Expert Comment: The Olivier AwardsWednesday 25 April 2012
Dr Jacqui Miller, Senior Lecturer in the Department of Politics, History, Media and Communication
In the crowded cultural awards season it is easy for attention to be focused almost entirely on the Golden Globes, the BAFTAs and particularly the Oscars. However, the most recent event, the Olivier Awards should not be overlooked, not least because, in a cultural landscape which is often dominated by the dazzle of Hollywood and Broadway, these awards specifically pay tribute to the London theatrical scene. Beginning in 1975, named after Laurence Olivier, whom many would cite as Britain’s finest ever actor, and awarded by the Society of London Theatre, these accolades have the breadth of range, from opera to musical theatre to dance, of their namesake.
This year’s awards are testimony to the diversity and inclusivity of the British stage. Nominations included ‘high culture’ such Shakespearean adaptations, A Midsummer Night’s Dream and Much Ado About Nothing alongside popular musicals including Shrek the Musical. The awards also pay tribute to the range of contributors to a show’s success; Liverpool Hope’s Drama, Music, Dance, and Creative and Performing Arts students who do not necessarily wish to seek careers ‘front of house’ will take inspiration from the recognition given in categories such as lighting design, sound design, set design, choreographer, and director.
The Oliviers present a balance between acknowledging old favourites and encouraging fresh talent, the latter being much needed in economic hard times when financial backing for new projects may be constrained. It is also fascinating to compare new interpretations of stage and film productions that audiences regard as unassailable classics. For example, many had thought Audrey Hepburn and Shirley MacLain gave definitive portrayals in the 1961 version of The Children’s Hour, but Keira Knightley was rewarded with a nomination for breathing new life into the play. Indeed, this demonstrates one of the most exciting aspects of British drama; the versatility of its talent. Benedict Cumberbatch is best known as a television actor, Johnny Lee Miller for film work, but they jointly shared the acting award for their parts in Frankenstein – directed by Danny Boyle, best-known as an Oscar-winning film director.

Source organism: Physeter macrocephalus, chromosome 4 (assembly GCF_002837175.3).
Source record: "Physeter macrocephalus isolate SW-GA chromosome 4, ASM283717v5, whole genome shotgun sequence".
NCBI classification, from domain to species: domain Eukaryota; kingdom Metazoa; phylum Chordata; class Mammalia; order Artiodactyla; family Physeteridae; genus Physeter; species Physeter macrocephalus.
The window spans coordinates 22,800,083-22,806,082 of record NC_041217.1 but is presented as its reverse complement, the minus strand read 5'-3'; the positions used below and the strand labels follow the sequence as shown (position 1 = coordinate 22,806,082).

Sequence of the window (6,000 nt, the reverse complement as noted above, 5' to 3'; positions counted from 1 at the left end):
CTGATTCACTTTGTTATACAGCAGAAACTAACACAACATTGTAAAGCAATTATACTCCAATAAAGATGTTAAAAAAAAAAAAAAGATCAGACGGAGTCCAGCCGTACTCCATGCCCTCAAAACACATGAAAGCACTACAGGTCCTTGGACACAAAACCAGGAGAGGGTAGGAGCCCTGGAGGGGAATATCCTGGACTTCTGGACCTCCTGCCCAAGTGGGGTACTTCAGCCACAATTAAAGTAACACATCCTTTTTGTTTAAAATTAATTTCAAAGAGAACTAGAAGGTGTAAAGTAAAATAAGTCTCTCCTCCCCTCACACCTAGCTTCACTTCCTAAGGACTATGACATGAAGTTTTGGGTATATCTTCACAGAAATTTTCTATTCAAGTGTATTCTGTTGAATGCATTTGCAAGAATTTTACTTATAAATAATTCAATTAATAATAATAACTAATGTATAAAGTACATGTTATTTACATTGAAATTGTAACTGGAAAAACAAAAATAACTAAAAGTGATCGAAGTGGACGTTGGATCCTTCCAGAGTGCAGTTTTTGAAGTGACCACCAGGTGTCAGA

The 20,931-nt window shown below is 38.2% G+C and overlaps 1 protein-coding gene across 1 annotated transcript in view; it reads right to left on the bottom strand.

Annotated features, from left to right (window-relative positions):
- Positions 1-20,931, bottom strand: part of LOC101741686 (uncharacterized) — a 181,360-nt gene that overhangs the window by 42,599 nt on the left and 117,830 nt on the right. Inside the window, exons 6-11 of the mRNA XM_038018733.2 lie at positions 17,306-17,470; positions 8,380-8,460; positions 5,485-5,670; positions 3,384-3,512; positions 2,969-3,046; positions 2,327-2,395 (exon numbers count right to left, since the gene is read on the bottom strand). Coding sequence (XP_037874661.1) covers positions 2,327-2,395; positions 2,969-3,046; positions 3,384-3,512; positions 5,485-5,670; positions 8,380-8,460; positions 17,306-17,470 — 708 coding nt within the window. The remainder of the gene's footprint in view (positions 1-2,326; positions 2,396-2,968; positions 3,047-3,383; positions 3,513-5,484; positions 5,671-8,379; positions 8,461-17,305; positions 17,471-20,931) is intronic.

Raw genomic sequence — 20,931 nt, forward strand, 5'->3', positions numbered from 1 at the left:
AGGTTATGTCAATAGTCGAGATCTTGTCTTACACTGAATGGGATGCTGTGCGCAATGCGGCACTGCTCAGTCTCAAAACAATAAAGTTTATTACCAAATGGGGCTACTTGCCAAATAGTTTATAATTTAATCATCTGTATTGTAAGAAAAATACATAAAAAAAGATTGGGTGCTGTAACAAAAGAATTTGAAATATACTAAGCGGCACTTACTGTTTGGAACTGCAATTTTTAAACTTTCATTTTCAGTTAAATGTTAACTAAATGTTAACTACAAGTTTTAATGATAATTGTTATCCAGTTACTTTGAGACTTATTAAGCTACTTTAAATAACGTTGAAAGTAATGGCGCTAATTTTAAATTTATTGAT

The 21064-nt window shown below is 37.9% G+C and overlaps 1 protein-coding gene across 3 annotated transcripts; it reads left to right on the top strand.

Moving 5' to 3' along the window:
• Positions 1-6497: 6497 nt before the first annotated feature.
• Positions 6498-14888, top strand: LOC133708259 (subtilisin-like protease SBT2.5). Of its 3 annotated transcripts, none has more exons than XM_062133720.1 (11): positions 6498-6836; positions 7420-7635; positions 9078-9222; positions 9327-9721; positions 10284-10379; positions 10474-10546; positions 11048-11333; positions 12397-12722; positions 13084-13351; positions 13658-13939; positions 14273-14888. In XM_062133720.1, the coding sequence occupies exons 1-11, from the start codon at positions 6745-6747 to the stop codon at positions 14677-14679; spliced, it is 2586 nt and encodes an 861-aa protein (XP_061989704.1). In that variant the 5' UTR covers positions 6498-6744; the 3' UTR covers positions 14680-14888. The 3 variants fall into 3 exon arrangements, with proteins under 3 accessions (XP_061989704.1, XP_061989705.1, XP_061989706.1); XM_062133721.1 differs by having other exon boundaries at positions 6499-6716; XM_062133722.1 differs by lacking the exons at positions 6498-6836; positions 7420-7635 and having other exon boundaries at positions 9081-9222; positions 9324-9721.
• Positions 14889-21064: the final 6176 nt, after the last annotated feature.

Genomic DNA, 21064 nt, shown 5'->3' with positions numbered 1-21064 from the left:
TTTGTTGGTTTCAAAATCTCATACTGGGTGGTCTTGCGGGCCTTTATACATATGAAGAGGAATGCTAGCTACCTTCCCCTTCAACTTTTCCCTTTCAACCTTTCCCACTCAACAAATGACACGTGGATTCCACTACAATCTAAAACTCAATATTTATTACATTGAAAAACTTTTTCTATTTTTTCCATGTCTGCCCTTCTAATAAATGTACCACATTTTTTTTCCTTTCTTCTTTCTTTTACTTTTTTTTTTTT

The mix of much-loved, essentially British literature, innovative cross-cultural adaptation, fostering of new talent and downright fun that defines the Oliviers was best captured this year by the domination of Matilda. Based on Roald Dahl’s children’s (of all ages) classic, this new musical broke records by achieving seven awards, and the sight of four exuberant young actors, or ‘little twerps’ as they were dubbed by songwriter Tim Minchin, jointly accepting their ‘best actress in a musical’ award seemed to guarantee the future life and vibrancy of British theatre.